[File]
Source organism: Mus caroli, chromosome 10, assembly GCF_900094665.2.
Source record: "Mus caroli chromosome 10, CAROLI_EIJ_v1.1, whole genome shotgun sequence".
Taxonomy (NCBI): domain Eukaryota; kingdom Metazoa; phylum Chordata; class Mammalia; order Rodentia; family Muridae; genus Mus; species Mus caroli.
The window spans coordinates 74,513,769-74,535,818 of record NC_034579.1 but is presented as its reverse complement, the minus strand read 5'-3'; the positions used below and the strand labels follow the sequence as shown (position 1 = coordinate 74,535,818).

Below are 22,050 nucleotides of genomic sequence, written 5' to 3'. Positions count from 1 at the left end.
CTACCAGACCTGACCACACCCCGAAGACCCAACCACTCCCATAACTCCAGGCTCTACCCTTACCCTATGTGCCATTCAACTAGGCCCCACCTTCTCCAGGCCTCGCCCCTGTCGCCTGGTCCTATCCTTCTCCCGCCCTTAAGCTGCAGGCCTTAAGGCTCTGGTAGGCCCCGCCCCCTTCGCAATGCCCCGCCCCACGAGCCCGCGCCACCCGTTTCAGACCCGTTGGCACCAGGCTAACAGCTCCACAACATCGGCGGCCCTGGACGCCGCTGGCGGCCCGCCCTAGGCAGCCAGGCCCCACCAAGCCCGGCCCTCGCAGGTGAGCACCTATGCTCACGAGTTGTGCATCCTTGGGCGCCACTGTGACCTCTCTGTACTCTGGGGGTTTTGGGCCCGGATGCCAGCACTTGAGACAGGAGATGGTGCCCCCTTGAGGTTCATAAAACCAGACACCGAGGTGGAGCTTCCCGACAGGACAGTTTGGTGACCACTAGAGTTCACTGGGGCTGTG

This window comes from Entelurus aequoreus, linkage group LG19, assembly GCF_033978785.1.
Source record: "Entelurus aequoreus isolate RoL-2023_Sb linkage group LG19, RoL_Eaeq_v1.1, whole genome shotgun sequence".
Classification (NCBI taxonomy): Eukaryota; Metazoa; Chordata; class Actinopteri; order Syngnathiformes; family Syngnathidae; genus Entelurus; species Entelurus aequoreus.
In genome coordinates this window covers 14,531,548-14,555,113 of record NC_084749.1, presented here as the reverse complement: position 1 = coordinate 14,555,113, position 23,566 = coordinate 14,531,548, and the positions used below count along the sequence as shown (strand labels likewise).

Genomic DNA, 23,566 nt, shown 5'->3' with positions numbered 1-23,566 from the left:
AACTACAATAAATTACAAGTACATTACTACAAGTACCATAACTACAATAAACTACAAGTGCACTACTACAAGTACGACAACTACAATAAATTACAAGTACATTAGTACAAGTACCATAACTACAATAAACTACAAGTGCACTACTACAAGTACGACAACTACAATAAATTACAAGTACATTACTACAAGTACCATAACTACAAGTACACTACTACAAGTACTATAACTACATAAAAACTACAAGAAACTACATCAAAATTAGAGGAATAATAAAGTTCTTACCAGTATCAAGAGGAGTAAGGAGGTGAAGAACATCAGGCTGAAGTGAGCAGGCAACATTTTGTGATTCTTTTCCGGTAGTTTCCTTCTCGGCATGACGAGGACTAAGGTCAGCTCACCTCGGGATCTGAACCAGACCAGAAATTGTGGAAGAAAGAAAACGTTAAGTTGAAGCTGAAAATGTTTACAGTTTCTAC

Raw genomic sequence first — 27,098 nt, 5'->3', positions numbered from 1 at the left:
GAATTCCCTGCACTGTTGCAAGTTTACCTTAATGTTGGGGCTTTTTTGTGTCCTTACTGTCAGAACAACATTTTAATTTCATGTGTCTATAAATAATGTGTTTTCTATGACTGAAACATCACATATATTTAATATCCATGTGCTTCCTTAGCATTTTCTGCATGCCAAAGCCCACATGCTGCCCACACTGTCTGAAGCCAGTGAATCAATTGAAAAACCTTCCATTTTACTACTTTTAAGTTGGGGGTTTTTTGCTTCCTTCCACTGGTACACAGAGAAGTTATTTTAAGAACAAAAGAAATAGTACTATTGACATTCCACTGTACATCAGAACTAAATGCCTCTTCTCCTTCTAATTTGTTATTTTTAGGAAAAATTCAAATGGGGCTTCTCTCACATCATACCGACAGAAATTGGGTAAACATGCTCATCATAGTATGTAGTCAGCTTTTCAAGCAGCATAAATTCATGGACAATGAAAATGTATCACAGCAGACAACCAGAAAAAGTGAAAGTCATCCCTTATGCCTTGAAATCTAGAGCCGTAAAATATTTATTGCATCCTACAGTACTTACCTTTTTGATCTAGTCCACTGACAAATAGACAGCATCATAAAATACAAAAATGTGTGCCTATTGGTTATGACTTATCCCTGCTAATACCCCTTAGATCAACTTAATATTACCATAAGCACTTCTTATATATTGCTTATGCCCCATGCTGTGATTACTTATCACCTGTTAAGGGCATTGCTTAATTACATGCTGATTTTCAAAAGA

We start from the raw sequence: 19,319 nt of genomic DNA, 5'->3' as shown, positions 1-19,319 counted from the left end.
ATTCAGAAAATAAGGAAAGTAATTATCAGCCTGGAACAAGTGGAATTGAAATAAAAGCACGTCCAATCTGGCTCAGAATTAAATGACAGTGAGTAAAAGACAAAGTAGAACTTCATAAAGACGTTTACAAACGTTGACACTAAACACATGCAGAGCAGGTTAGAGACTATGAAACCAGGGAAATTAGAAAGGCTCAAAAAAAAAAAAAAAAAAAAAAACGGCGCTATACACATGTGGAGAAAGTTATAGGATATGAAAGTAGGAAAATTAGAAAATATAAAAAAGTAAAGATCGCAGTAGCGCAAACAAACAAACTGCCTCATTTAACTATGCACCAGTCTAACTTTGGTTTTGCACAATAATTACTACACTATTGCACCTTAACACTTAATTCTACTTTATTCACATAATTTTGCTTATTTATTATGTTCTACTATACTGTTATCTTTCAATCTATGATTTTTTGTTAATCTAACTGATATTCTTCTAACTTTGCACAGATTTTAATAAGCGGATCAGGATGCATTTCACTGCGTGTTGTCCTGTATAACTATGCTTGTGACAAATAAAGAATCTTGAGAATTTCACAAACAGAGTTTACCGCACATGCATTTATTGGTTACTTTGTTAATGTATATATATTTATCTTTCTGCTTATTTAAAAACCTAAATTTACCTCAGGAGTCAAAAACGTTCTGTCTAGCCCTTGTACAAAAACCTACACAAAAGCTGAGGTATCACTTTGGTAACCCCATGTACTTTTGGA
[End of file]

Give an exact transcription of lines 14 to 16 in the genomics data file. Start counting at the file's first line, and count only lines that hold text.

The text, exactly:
GAATTCCCTGCACTGTTGCAAGTTTACCTTAATGTTGGGGCTTTTTTGTGTCCTTACTGTCAGAACAACATTTTAATTTCATGTGTCTATAAATAATGTGTTTTCTATGACTGAAACATCACATATATTTAATATCCATGTGCTTCCTTAGCATTTTCTGCATGCCAAAGCCCACATGCTGCCCACACTGTCTGAAGCCAGTGAATCAATTGAAAAACCTTCCATTTTACTACTTTTAAGTTGGGGGTTTTTTGCTTCCTTCCACTGGTACACAGAGAAGTTATTTTAAGAACAAAAGAAATAGTACTATTGACATTCCACTGTACATCAGAACTAAATGCCTCTTCTCCTTCTAATTTGTTATTTTTAGGAAAAATTCAAATGGGGCTTCTCTCACATCATACCGACAGAAATTGGGTAAACATGCTCATCATAGTATGTAGTCAGCTTTTCAAGCAGCATAAATTCATGGACAATGAAAATGTATCACAGCAGACAACCAGAAAAAGTGAAAGTCATCCCTTATGCCTTGAAATCTAGAGCCGTAAAATATTTATTGCATCCTACAGTACTTACCTTTTTGATCTAGTCCACTGACAAATAGACAGCATCATAAAATACAAAAATGTGTGCCTATTGGTTATGACTTATCCCTGCTAATACCCCTTAGATCAACTTAATATTACCATAAGCACTTCTTATATATTGCTTATGCCCCATGCTGTGATTACTTATCACCTGTTAAGGGCATTGCTTAATTACATGCTGATTTTCAAAAGA

We start from the raw sequence: 19,319 nt of genomic DNA, 5'->3' as shown, positions 1-19,319 counted from the left end.
ATTCAGAAAATAAGGAAAGTAATTATCAGCCTGGAACAAGTGGAATTGAAATAAAAGCACGTCCAATCTGGCTCAGAATTAAATGACAGTGAGTAAAAGACAAAGTAGAACTTCATAAAGACGTTTACAAACGTTGACACTAAACACATGCAGAGCAGGTTAGAGACTATGAAACCAGGGAAATTAGAAAGGCTCAAAAAAAAAAAAAAAAAAAAAAACGGCGCTATACACATGTGGAGAAAGTTATAGGATATGAAAGTAGGAAAATTAGAAAATATAAAAAAGTAAAGATCGCAGTAGCGCAAACAAACAAACTGCCTCATTTAACTATGCACCAGTCTAACTTTGGTTTTGCACAATAATTACTACACTATTGCACCTTAACACTTAATTCTACTTTATTCACATAATTTTGCTTATTTATTATGTTCTACTATACTGTTATCTTTCAATCTATGATTTTTTGTTAATCTAACTGATATTCTTCTAACTTTGCACAGATTTTAATAAGCGGATCAGGATGCATTTCACTGCGTGTTGTCCTGTATAACTATGCTTGTGACAAATAAAGAATCTTGAGAATTTCACAAACAGAGTTTACCGCACATGCATTTATTGGTTACTTTGTTAATGTATATATATTTATCTTTCTGCTTATTTAAAAACCTAAATTTACCTCAGGAGTCAAAAACGTTCTGTCTAGCCCTTGTACAAAAACCTACACAAAAGCTGAGGTATCACTTTGGTAACCCCATGTACTTTTGGA